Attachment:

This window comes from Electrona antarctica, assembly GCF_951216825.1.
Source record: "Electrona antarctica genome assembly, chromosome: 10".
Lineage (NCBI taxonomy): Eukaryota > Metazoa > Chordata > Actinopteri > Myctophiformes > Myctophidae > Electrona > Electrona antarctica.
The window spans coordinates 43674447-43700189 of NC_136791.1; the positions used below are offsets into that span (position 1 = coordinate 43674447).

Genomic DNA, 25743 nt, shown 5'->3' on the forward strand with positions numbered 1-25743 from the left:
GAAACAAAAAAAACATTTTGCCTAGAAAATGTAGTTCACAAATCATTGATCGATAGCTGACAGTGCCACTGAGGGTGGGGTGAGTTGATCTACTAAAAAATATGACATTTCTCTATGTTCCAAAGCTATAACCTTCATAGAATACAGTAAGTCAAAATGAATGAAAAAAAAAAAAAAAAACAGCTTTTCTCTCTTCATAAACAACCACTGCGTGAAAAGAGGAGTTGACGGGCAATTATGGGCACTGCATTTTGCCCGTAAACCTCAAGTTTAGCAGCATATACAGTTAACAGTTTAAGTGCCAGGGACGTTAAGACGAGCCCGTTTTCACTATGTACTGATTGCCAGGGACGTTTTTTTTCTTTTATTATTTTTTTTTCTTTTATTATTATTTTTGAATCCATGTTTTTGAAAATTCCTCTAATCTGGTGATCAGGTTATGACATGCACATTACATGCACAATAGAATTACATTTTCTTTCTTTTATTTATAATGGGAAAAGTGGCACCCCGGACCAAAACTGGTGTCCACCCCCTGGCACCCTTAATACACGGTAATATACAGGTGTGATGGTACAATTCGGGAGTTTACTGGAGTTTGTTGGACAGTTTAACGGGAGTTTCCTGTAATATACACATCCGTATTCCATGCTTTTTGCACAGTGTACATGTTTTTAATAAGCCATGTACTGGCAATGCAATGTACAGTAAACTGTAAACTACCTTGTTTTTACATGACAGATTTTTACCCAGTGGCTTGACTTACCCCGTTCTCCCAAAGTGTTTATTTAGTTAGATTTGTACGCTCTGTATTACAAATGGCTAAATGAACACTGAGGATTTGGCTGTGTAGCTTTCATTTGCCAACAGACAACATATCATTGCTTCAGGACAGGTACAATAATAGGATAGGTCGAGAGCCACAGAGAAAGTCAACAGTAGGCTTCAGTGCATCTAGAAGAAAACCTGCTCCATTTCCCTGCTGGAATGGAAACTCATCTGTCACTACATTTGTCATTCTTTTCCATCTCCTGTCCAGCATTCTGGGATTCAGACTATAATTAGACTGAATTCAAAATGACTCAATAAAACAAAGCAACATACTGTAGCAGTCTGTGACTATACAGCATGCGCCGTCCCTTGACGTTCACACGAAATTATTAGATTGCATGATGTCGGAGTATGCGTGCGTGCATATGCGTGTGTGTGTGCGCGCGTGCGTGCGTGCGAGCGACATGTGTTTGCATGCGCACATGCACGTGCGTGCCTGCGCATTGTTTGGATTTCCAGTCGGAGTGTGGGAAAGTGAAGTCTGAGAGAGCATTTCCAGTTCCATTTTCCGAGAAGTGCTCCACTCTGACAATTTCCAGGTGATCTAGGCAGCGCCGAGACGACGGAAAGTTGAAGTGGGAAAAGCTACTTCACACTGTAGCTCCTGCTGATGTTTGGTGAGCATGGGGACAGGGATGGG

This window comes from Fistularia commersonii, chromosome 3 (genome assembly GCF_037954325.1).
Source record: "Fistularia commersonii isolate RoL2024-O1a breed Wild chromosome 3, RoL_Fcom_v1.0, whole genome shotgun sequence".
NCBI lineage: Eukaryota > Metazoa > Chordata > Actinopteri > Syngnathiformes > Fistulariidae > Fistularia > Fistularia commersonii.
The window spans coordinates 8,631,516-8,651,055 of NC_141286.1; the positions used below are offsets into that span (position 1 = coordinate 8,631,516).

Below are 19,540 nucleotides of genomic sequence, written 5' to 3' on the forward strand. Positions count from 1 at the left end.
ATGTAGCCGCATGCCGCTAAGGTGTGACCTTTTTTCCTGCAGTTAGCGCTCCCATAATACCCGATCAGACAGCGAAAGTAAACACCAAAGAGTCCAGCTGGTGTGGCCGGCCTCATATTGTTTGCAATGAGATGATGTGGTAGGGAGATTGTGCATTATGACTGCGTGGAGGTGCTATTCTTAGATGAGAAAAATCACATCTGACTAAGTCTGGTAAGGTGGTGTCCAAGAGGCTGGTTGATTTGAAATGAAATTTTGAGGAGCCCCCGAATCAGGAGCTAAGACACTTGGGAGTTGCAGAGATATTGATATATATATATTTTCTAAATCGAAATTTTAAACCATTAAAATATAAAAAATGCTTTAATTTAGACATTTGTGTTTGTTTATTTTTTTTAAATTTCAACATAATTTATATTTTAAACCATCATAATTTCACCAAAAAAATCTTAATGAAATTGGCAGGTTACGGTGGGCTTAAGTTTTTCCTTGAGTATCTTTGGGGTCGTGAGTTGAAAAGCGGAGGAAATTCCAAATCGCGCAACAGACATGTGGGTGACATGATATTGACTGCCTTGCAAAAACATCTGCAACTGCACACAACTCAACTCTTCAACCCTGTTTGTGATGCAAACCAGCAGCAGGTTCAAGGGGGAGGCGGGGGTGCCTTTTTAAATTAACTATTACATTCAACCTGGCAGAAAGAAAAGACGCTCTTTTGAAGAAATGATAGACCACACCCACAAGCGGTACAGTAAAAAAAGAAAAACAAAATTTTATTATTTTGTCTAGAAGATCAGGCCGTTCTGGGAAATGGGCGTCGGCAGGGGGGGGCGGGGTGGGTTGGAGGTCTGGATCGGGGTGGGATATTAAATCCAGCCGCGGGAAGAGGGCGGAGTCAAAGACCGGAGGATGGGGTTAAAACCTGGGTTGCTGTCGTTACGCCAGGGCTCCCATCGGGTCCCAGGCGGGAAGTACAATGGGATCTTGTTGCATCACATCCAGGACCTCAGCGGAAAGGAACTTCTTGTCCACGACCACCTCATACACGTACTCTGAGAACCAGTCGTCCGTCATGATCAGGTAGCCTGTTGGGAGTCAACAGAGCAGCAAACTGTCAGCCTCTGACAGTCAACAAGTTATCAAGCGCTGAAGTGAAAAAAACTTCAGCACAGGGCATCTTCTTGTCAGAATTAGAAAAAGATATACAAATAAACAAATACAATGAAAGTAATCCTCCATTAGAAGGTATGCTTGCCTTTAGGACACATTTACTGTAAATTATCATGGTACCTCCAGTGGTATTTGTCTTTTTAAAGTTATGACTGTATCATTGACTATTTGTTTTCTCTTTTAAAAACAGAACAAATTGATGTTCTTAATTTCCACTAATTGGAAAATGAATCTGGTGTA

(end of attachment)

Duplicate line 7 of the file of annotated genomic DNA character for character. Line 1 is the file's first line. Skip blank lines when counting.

This window comes from Fistularia commersonii, chromosome 3 (genome assembly GCF_037954325.1).